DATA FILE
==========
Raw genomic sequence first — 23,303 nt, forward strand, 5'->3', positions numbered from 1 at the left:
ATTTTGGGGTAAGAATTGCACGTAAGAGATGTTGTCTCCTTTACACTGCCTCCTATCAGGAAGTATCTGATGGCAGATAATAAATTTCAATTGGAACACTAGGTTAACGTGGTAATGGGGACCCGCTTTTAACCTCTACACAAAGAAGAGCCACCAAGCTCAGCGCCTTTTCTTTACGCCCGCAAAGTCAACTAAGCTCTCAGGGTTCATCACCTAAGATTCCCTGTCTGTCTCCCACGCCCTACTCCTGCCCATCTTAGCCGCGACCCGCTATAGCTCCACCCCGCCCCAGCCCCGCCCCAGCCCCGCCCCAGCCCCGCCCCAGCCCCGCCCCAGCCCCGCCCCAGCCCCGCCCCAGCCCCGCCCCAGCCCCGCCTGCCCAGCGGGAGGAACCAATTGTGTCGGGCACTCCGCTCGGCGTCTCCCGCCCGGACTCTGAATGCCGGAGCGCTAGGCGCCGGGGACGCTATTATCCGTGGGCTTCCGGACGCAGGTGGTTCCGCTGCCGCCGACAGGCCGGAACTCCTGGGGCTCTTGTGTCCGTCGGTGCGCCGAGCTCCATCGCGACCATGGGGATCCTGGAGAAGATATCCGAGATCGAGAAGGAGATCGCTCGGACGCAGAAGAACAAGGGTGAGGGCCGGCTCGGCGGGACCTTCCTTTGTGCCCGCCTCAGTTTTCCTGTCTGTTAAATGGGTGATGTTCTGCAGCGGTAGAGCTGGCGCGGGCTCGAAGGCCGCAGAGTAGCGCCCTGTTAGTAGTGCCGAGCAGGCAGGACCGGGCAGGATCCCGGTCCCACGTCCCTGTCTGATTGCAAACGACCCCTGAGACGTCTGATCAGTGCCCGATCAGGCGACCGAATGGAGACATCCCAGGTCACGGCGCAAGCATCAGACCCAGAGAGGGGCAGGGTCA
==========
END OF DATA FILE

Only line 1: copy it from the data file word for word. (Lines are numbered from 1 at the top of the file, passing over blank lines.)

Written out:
Raw genomic sequence first — 23,303 nt, forward strand, 5'->3', positions numbered from 1 at the left: